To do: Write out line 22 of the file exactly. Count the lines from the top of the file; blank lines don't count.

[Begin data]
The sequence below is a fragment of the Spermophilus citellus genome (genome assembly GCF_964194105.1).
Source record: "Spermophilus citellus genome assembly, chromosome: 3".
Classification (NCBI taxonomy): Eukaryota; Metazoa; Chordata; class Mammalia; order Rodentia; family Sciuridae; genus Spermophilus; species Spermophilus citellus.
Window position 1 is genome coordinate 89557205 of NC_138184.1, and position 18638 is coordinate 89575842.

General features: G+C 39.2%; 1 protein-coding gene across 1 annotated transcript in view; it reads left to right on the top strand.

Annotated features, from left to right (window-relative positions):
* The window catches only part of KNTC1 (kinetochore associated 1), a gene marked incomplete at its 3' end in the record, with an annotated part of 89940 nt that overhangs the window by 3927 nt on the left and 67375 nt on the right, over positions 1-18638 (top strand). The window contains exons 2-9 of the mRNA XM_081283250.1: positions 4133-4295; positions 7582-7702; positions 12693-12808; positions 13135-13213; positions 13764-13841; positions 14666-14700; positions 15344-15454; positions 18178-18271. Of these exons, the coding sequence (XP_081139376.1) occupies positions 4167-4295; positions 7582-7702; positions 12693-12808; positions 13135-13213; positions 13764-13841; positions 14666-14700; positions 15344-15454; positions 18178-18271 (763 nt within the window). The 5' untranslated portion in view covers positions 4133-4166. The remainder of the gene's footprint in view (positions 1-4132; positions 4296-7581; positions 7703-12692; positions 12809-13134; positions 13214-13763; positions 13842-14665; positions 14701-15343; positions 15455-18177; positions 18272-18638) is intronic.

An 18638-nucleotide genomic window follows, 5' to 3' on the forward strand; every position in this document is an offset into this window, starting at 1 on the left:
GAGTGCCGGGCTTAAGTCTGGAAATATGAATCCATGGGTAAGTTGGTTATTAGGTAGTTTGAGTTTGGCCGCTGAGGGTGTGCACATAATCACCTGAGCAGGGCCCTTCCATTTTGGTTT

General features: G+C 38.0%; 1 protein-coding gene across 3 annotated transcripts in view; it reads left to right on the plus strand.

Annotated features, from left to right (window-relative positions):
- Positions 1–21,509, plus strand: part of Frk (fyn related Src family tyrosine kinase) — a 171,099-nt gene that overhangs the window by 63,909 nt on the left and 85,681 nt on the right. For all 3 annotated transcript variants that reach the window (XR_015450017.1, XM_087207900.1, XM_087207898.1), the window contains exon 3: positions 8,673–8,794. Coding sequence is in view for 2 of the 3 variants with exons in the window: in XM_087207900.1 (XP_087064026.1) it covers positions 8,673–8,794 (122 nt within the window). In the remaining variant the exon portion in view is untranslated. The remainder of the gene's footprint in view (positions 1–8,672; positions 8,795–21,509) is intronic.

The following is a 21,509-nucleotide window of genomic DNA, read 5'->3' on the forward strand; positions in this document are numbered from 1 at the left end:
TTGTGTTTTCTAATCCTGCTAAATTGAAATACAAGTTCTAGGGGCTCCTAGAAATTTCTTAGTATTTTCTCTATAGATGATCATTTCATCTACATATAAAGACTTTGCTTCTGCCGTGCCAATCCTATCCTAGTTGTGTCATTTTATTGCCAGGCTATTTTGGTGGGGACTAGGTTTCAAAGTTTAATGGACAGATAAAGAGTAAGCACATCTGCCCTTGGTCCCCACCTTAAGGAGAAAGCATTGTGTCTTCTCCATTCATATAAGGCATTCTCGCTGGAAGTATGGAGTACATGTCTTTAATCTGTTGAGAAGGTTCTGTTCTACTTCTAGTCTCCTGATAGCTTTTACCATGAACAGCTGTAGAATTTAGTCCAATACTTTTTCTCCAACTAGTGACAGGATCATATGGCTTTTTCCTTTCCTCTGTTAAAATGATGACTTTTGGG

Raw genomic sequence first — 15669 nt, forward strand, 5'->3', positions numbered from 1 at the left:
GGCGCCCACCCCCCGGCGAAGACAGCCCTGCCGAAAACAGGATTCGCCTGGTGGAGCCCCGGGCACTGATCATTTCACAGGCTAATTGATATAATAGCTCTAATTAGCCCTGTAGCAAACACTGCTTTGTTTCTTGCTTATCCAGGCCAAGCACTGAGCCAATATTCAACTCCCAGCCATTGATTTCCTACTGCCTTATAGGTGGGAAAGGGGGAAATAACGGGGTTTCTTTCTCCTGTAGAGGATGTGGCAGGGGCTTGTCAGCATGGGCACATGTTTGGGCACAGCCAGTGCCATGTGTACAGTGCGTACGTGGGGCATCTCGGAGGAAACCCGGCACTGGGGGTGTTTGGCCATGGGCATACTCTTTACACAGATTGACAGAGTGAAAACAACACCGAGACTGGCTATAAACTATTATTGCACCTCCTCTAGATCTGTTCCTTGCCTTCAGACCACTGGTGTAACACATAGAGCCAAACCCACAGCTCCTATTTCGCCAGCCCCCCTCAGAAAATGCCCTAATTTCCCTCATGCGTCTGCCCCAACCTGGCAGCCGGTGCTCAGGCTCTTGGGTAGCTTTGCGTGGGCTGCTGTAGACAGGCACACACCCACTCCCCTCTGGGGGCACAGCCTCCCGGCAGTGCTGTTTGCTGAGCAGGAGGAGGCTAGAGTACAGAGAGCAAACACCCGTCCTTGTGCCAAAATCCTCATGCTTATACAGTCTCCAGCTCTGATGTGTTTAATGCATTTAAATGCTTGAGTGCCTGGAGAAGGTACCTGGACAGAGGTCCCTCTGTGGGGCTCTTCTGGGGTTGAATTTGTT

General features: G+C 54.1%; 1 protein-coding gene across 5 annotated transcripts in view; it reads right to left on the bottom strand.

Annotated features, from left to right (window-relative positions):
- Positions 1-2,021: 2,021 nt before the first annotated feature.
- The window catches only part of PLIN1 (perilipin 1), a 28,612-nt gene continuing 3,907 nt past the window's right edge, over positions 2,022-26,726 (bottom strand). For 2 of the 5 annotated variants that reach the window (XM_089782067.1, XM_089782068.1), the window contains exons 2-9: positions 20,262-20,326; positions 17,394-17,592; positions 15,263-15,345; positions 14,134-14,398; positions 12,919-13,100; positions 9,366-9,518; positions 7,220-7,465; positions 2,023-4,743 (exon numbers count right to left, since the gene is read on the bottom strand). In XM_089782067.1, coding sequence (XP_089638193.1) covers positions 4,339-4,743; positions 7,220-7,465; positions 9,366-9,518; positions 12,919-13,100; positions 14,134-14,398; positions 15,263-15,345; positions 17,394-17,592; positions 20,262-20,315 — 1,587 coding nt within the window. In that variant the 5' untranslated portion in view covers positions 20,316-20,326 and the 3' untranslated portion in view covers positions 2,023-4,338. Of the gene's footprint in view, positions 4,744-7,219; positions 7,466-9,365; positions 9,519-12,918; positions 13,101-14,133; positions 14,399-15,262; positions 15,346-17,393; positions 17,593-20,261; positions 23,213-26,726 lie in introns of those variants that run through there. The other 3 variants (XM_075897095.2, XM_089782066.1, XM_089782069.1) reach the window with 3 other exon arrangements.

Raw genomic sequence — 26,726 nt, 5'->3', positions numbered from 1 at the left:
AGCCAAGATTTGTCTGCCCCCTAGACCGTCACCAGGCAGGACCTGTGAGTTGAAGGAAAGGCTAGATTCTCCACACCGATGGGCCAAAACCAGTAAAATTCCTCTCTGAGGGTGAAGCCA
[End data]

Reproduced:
AGCCAAGATTTGTCTGCCCCCTAGACCGTCACCAGGCAGGACCTGTGAGTTGAAGGAAAGGCTAGATTCTCCACACCGATGGGCCAAAACCAGTAAAATTCCTCTCTGAGGGTGAAGCCA